In cooperation with the U.S. Consumer Product Safety Commission, Dell Computer Corp. announced Oct. 13 it is recalling batteries used in notebook computers sold to schools and others (see accompanying list for affected models).

The voluntary recall reportedly involves 27,000 batteries that were sold for use with some models of Latitude and Inspiron notebook computers. These batteries can short circuit, even when the battery is not in use, potentially causing them to become hot, release smoke, and possibly catch fire.

It was the second notebook-related problem this year at Dell. The company in August warned as many as 400,000 customers that their machines may have contained defective memory chips. Dell initiated both actions.

The Round Rock, Texas-based computer maker announced the battery recall after it received one report of a Dell computer short-circuiting and catching fire. No one was injured in the fire, which caused minor property damage, the company said.

The recall involves only certain batteries—not the computers themselves. Dell initially will replace one battery then provide a second after supplier Sanyo Electric exchanges the potentially defective part.

The potential problem stems from a Sanyo flaw, Dell said. A part of the battery’s cell could malfunction, causing a short circuit, overheating, and possibly igniting.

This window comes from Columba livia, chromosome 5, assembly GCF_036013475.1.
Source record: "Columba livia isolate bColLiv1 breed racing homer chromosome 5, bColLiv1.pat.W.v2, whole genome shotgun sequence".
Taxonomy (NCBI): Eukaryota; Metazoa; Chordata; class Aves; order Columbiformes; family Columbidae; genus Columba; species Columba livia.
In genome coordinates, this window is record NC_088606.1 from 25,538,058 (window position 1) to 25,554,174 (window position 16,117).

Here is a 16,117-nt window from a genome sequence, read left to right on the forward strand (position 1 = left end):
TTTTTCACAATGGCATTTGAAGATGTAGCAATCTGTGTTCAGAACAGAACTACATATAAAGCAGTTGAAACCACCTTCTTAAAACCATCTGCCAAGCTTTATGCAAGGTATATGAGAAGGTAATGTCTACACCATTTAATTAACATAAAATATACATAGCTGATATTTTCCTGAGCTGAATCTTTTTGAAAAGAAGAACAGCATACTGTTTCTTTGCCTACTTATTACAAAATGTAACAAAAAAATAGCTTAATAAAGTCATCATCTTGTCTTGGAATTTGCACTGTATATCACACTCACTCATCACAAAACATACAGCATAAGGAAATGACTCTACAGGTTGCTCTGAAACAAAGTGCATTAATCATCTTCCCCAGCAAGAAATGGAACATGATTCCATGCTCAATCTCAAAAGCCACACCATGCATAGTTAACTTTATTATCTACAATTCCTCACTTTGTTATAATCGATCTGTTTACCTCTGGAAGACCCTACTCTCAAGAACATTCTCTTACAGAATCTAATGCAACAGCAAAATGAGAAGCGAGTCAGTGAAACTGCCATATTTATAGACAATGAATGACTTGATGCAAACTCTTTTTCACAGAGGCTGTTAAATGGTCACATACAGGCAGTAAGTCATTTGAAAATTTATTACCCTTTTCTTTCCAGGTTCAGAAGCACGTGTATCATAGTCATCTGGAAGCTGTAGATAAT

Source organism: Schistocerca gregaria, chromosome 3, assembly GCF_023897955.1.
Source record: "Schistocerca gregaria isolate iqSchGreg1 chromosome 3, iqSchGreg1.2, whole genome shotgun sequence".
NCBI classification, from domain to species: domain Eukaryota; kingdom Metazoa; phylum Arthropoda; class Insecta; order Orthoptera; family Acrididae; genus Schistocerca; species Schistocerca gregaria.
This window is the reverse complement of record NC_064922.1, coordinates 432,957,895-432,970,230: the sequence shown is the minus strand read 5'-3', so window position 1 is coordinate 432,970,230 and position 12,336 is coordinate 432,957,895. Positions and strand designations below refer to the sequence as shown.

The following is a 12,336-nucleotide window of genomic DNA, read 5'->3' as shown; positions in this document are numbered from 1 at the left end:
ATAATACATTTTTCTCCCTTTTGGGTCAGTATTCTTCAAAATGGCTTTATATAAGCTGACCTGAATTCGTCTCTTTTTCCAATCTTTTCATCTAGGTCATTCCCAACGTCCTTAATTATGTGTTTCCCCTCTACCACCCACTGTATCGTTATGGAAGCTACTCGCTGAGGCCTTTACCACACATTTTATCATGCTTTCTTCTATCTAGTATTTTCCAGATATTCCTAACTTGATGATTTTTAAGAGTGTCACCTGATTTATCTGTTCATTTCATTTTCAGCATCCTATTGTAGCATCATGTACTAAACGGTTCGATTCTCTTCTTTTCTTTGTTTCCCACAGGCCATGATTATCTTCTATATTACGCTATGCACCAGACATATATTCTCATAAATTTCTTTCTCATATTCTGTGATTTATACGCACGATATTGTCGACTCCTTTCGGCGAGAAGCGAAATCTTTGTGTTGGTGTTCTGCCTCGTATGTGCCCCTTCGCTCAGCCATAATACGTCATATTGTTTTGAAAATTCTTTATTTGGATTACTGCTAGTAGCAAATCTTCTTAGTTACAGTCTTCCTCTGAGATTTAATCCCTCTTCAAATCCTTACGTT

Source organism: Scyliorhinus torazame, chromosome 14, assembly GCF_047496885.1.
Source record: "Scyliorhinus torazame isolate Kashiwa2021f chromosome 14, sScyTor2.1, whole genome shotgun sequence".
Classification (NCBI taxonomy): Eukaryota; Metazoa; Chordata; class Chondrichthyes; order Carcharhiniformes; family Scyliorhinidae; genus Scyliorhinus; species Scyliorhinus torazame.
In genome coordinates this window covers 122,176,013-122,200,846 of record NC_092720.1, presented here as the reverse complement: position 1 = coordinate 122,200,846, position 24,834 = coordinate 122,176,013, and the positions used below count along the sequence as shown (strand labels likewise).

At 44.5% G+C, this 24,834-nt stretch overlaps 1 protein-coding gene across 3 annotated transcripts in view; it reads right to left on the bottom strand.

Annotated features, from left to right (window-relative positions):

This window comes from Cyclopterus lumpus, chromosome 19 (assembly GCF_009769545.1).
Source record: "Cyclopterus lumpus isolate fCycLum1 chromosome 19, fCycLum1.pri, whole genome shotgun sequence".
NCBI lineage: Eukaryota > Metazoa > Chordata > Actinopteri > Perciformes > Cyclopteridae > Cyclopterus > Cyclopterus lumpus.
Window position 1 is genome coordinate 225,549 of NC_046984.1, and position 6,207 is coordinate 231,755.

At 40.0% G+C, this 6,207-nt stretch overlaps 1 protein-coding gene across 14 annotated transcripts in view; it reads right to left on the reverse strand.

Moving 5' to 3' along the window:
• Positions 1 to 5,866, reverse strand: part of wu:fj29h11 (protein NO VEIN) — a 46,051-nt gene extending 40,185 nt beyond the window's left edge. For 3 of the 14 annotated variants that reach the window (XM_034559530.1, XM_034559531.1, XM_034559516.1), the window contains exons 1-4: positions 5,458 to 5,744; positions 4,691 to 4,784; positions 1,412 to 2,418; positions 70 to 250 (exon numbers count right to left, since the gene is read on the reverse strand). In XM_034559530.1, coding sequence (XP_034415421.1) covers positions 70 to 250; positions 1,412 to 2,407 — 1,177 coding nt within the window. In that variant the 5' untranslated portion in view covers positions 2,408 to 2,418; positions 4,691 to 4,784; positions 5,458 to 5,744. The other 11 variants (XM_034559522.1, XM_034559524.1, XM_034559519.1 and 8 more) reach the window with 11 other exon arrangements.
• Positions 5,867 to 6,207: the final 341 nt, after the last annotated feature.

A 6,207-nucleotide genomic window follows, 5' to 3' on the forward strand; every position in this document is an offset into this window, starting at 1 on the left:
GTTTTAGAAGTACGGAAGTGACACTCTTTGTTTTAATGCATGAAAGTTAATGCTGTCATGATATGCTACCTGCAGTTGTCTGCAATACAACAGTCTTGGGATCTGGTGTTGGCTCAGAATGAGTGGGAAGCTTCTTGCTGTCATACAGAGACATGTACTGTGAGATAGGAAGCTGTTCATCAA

“We’ve taken the broader rather than the narrower approach,” said Dell spokesman T.R. Reid. “If there’s even one more (fire) that would be too many.”

The batteries were sold primarily with notebook computers shipped to customers from June 22 through Sept. 15 in North, Central, and South America. Units shipped to Europe, the Middle East, and Africa between June 22 and Oct. 4 also are included in the recall.

The batteries insert into the front-left and/or front-right of the computer. Affected schools should call Dell or visit a Web site the company has set up (see Links below).

Because Dell sells directly to customers the company expects the recall to flow smoothly. Because the flaw occurred at Sanyo, the recall will not hurt Dell financially, Reid said. Sanyo was not immediately available for comment.

Component troubles in desktop machines have been an ongoing problem for PC makers. In September, Intel reportedly delayed the launch of its Pentium 4 processor because of a chipset problem. In August, the company pulled 1.13-GHz Pentium III processors and earlier replaced as many as a million motherboards because of defective chips, according the CNET.com.

But notebook problems have been less frequent, the news service said. IBM in May recalled as many as 220,000 faulty AC adapters for ThinkPad portables, CNET.com reported; in March, Toshiba replaced notebooks containing flawed processor components.

Dell Computer Corp.

http://www.dell.com

Dell Battery Recall Information

http://www.support.dell.com/battery